Wednesday, November 9, 2011

Voting for the very first time

Two nights ago, I voted for the first time in my life.

I left Canada when I was 17, before I could legally vote. For the next eleven years, I could not vote in American elections, so I watched helplessly as George W. won against Al, then hopefully as Barack cruised to the Oval Office. I became an American citizen almost 18 months ago, and missed last year's elections because I was traveling in Southeast Asia.

This year, I have no more excuses. As elections go, the San Francisco mayoral election is rather small and insignificant. The mayor can't do much to fix the economy, can't order men to bomb foreign lands, and only tangentially affect the lives of half a million or so people. I don't know much about the candidates, and have even less knowledge about the ballot measures. So I wondered, how much is my vote really going to matter? And if I vote without knowing about what I'm voting for, is it better than not voting at all?

So the night before election day, I sat in front of my computer with my mail-in ballot and downloaded the voters pamphlet from the city's election website. Pamphlet is a misnomer, since it is 187 pages long, but I gave myself an hour to figure out the personalities and issues.

I was pleasantly surprised at the quality of the voters pamphlet. The first section outlined the format of the elections and how to fill out the multiple choice ballot. The second section introduced the candidates for the three posts up for election (Mayor, District Attorney and Sheriff). There were many candidates for mayor, some with more experience than others, a few are just plain crazy (it is San Francisco after all). The next part, also the most helpful section, detailed the ballot measures. For each measure, the election committee gave a non-opinionated background on what the issue is about, then the controller gave a statement on how much the measure would impact city finances and taxation. Then the proponents and opponents gave written arguments and rebuttals, followed by paid endorsements either for or against the measure by various groups ranging from concerned citizens to the Sierra club and Republican party. Reading through these arguments actually gave me much clarity on the issues and allowed me to form my own opinions. The last section of the pamphlet consisted of actual legal wording of the ballot measures, which I didn't bother reading.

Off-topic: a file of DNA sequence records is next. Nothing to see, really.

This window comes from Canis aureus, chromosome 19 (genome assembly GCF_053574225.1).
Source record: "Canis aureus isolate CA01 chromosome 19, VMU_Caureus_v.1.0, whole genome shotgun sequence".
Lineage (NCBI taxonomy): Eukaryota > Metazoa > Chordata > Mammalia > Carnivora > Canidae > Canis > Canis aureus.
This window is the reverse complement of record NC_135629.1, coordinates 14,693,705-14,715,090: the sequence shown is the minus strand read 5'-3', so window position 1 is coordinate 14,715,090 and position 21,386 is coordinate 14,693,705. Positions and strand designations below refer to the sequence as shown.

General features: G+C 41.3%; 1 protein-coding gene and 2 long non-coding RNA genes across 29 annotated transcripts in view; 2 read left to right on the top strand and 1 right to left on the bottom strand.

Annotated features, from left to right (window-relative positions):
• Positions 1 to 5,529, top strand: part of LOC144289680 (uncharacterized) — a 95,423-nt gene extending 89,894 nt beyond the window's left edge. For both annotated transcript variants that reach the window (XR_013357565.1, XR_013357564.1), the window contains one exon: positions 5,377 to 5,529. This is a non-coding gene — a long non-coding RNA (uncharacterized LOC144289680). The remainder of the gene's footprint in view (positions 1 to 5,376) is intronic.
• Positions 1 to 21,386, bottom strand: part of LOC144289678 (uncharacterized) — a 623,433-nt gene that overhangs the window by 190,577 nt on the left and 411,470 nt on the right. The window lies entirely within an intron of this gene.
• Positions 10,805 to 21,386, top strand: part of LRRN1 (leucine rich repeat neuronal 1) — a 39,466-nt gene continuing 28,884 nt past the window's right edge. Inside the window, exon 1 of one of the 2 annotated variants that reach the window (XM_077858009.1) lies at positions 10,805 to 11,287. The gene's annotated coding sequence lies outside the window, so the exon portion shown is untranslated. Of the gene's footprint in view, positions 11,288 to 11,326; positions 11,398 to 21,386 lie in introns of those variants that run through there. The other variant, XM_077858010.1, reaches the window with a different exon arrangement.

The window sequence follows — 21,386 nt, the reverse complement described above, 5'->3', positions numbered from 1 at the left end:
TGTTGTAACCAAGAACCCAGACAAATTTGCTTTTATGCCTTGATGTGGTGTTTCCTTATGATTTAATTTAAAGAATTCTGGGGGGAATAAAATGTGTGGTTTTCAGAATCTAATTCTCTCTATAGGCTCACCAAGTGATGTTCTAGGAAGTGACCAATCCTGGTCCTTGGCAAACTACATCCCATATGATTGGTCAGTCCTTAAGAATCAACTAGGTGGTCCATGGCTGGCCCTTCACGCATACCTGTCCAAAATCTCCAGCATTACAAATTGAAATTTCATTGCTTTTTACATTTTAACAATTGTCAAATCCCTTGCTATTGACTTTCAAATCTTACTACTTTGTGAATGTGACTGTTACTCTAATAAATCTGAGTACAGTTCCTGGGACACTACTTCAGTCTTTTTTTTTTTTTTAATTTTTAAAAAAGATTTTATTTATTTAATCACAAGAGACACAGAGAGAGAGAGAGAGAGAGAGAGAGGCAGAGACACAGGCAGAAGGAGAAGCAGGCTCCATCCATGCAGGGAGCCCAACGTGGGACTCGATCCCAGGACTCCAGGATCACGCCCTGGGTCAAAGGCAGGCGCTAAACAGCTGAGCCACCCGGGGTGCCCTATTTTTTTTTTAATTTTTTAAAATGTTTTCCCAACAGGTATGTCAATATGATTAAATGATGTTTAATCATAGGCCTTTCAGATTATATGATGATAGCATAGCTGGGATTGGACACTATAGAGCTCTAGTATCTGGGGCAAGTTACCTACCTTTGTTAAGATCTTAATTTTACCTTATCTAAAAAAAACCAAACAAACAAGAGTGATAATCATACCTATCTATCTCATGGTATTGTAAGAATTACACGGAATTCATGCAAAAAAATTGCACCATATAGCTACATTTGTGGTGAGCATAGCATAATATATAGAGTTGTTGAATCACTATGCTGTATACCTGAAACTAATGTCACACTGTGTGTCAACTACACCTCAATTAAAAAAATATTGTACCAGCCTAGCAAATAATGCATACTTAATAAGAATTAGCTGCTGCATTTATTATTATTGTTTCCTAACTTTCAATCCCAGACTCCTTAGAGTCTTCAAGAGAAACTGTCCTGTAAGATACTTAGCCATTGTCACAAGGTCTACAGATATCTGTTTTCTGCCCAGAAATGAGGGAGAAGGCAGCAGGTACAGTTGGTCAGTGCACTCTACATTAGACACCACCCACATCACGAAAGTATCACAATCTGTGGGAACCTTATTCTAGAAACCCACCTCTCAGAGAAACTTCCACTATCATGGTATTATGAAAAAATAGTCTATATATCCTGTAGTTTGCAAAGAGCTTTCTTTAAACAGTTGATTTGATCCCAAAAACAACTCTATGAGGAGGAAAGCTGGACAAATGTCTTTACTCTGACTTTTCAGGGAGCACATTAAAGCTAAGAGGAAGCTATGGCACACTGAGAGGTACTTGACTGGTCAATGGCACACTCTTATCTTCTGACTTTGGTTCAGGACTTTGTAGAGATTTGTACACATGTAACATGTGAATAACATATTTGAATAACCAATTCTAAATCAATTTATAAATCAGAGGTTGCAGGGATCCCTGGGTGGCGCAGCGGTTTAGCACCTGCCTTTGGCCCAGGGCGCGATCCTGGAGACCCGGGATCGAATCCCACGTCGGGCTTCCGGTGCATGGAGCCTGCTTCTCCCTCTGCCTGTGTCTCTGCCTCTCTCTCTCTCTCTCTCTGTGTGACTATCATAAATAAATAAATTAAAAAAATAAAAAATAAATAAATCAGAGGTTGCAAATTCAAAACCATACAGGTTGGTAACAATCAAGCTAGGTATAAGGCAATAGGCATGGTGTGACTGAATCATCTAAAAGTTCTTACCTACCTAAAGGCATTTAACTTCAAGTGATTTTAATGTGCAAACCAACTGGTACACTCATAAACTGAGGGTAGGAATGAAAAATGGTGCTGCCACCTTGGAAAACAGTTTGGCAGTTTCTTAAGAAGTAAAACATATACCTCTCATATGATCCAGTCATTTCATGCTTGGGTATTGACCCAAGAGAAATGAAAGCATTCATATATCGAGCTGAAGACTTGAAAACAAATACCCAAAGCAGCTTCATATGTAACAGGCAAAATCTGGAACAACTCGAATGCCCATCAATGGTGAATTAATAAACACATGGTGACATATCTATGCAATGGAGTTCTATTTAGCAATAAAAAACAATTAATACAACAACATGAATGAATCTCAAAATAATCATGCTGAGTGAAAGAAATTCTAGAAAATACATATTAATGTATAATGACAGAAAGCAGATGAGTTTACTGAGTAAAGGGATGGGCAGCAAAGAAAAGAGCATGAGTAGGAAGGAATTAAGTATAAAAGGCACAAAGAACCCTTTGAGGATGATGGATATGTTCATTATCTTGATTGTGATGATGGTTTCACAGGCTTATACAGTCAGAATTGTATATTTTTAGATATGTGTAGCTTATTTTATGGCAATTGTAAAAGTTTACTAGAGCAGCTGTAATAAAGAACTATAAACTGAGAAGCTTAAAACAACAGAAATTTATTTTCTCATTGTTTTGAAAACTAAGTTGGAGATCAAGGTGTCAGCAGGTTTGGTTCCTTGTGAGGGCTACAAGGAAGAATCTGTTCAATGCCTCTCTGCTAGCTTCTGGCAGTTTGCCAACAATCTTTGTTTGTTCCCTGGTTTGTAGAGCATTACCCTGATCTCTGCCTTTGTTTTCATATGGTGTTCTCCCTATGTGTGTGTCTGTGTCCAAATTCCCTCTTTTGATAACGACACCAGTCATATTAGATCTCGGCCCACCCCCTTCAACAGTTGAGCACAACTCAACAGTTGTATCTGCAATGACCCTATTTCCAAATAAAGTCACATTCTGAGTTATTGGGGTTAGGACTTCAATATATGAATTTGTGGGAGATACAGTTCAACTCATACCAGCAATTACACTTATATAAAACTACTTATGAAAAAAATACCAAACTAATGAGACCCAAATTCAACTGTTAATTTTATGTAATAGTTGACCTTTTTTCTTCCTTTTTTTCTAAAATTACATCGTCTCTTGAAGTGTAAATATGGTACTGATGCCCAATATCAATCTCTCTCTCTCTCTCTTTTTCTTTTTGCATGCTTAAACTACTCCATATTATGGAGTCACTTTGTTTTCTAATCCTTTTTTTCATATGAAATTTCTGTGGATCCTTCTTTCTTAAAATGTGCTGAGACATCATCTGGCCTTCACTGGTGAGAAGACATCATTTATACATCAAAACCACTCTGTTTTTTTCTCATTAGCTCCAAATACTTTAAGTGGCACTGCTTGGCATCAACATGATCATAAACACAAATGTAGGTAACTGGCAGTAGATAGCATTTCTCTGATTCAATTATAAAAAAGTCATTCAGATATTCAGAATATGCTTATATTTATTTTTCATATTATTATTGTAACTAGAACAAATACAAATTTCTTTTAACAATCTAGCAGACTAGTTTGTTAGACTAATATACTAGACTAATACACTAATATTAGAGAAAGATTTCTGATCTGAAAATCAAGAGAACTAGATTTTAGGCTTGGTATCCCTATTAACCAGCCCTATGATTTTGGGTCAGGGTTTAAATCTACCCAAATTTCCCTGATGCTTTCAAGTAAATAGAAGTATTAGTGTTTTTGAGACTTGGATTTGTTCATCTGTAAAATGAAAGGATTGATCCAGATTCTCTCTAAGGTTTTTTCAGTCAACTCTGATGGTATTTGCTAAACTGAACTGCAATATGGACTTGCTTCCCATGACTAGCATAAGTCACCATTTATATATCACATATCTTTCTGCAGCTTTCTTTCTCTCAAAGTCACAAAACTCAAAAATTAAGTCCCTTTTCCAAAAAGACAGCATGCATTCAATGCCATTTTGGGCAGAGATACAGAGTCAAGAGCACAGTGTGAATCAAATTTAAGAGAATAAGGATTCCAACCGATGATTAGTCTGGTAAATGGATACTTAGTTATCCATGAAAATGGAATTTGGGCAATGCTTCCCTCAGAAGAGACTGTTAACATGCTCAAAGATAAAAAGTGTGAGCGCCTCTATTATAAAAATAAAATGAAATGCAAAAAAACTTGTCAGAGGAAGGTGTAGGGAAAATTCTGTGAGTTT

I was done within an hour. I believe I had at least 80% understanding of the issues and problems. Sometimes it was difficult to decide, and I wish I had more time to research the issue. For example, I had to weigh the ballot measure on increasing sales tax 0.5% to pay for some city services against a bond measure to do maintenance on our streets. I ended up voting for one and not the other, but it wasn't an easy decision.

And this was the interesting part. Because I took time to read through the pamphlet, I actually cared. This is why the decisions weren't easy. I felt responsible. My vote may not have mattered much among the hundreds of thousands of votes casted, and I may not have made the best decision possible, but through the act of voting, I better understood the complexities of the issues facing my city today. Thus, participation is the most important part of democracy.

I'm a believer now. It only take an hour to be informed enough to vote. The difference is between ignorance and responsibility. The trade-off is well worth it.

1 comment:

  1. Good for you for taking the time to educate yourself about local politics. One person's vote, by itself, of course has no impact on the final outcome, but I think it's good for people to be informed and to have dialogues about issues that matter.